March 19, 2019

Employment Opportunity: Truck Driver/Heavy Equipment Operator

Applications for full time employment are being accepted for a Truck Driver/Heavy Equipment Operator with the Fall River County Highway Department, in Hot Springs, South Dakota. This job requires that the applicant possess a Class “A” C.D.L.

Applications for this position may be obtained at the following locations: The SD Department of Labor, The Fall River County Court House or at the Fall River County Highway Department office.

Open until filled

See employment page for position description and application.

Open House & Chamber Mixer

The Fall River County Emergency Management, Fall River County Weed & Pest, SDSU Fall River County Extension/4H, and the South Dakota Department of Health Child & Family Services Offices will how an open house on Tuesday, February 13th form 4 – 6pm.  This will be a chance for the public to check out Fall River County’s new ‘South Annex’ Building (formerly the ambulance building) and learn more about the many community-serving agencies here for YOU!  This open house will be held in conjunction will the Hot Springs Area Chamber of Commerce Monthly Mixer.  [see flyer]


Tuesday, Feb 13, 4-6pm

709 Jensen Hwy

Breakdown of Taxes 2018

The Taxable Value of Fall River County increased about 19 million this year.  The commercial reassessment accounted for 7 million of that increase.  The other increases included 10 million in residential, 9 million in agricultural land, and 2 million in agricultural homes.  There was a loss of 9 million in the value of utilities.  The following table shows the taxable value of the county by property type for the last 5 years.


The following table shows taxes collect each year.  Taxes to be collected in 2018 increased about $50,000 from last year but decreased about $22,000 from 2016.  Taxes collected by the county have been about $10 million since 2015.


The following charts show the data from the tables above.

The value of the county has been increasing for the last five years, with the budget remaining the same most areas have seen reductions in their mill levies. The following chart shows the mill levies by property type for 5 example tax districts in Fall River County. The mill levy reductions from 2014 to 2018 are evident.


The following pie chart shows what entities receive the taxes collected county wide.

Full Report: Tax Breakdown Report 2018

Mill Levies and Taxes

Three factors are multiplied to calculate taxes:

  1. Your properties assessed value, this is mailed to you each year in March on your assessment notice.
  2. The State Factor, this is calculated by the State of South Dakota Department of Revenue and represents how close to market value property in the county is assessed.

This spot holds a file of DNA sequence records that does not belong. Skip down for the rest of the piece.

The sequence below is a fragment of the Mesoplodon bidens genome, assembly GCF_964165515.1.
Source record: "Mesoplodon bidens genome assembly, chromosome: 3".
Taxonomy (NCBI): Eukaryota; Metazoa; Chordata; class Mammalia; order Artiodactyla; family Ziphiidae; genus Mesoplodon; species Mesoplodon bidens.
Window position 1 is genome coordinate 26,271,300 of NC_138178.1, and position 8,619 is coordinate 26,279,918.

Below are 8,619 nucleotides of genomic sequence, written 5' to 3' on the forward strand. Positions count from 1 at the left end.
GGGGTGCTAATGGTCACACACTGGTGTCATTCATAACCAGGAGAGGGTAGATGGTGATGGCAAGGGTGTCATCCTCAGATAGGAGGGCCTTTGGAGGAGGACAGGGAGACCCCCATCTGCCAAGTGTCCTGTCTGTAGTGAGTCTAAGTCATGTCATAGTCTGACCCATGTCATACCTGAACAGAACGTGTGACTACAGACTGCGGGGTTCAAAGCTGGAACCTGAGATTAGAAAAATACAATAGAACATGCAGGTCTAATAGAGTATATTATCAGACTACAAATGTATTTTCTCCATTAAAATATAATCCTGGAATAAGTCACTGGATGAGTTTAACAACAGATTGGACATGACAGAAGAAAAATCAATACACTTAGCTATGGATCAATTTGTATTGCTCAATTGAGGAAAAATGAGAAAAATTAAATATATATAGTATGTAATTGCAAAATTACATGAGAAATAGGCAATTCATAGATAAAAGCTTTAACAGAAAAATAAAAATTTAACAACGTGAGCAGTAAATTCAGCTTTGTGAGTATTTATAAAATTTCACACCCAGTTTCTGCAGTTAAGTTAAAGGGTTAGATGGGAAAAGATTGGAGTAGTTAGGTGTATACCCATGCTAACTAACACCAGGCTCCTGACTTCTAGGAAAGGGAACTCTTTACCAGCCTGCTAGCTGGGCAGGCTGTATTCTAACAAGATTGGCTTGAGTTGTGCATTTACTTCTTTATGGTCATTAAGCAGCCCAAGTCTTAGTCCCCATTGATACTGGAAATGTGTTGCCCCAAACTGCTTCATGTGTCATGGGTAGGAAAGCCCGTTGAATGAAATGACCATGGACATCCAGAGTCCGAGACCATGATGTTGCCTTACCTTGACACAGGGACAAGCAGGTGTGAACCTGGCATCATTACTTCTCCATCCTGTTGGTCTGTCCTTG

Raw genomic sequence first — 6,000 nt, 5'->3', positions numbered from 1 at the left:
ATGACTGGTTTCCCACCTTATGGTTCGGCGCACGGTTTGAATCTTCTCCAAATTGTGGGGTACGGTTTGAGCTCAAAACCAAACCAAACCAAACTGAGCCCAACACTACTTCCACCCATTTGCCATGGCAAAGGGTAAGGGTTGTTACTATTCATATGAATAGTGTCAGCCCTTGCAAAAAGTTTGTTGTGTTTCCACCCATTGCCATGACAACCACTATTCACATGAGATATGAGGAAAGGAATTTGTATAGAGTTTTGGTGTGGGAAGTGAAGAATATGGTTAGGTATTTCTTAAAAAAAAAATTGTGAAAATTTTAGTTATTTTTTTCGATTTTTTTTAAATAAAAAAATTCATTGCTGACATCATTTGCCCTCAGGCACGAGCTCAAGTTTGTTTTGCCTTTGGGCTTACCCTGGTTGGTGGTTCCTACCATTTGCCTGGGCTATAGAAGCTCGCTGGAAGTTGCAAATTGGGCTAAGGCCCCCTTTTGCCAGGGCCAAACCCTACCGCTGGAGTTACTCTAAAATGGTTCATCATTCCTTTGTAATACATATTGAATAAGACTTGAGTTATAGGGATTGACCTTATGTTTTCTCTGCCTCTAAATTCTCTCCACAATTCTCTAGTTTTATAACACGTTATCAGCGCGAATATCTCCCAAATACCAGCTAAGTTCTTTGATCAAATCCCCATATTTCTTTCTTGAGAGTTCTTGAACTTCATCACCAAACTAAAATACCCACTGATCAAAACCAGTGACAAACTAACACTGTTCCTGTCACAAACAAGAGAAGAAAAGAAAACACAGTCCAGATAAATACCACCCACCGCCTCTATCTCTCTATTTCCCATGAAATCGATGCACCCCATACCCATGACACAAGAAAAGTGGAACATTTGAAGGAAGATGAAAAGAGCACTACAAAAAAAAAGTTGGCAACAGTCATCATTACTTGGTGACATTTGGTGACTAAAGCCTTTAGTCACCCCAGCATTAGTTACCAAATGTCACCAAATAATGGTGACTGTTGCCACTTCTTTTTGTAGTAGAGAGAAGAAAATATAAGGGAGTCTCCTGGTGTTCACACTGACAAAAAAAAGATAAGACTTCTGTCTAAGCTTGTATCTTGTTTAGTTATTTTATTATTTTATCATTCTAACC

3. The Mill Levy, each tax district has it’s own set of Mill Levies for each type of property class (AG, Owner-Occupied, Non-AG).  The Mill Levy represents that amount of money per every thousand dollars of assessed value that must be collected to pay for the budgets of the County, Ambulance, Fire Department, School, and City/Township (if applicable) that service that tax district.

The State Factors for taxes payable in 2018 for Fall River County are:

  • 0.85 for AG
  • 0.908 for Non-Ag & Owner-Occupied

So in March my assessment notice said my property was worth $100,000.   My property is Owner-Occupied so my state factor is 0.908 and my tax district is #6 so my Mill Levy is 19.861. (look up here: Mill Levy Sheet 2017 (pay 2018), Hot Springs is #6, Oelrichs is #33, Edgemont is #39, your tax district will also be listed on any old tax bill)

So to figure my taxes I first divide my value by 1,000:  $100,000/1,000 = $100.  Then I multiply this value by my state factor and mill levy: $100 x 0.908 x 19.861 = $1,803.38 will be my taxes due in 2018.

Because taxes are calculated by multiplying three factors an increase or decrease in any of them will change your taxes.  Even if your Mill Levy decreases an increase to your assessed value or state factor could still cause a tax increase.  In the same way an increase to the Mill Levy may not raise taxes if your assessed value or state factor decreased.



Return to Summary of Mill Levies

Fireworks: When and Where?

To legally use your fireworks this 4th of July it is important to know the restrictions on when and where these are allowed.  Many of these restrictions are based on the current fire danger. See the county website homepage for local fire dangers.  Remember: Fire dangers are posted in the morning and weather conditions can change greatly by evening.  Always use good judgment and avoid using fires in high winds.

Hot Springs:

Within the City of Hot Springs fireworks will be allowed from July 2nd through July 4th (midnight) if the fire danger for the Black Hills is LOW or MODERATE.  For more information on what you can use within the City of Hot Springs see their ordinance page.


No fireworks within city limits.


No information at this time.


The County is divided into two areas: The Black Hills Fire Protection District which includes all lands north of the Cheyenne River and the Grasslands which is all the land south of the Cheyenne River.    Fireworks are never allowed in the Black Hills Fire Protection District.  Fireworks are allowed in the grassland area on private land if the fire danger for the Grasslands is LOW.  Fireworks are not allowed on federal lands (Black Hills National Forest, Buffalo Gap National Grasslands, etc.)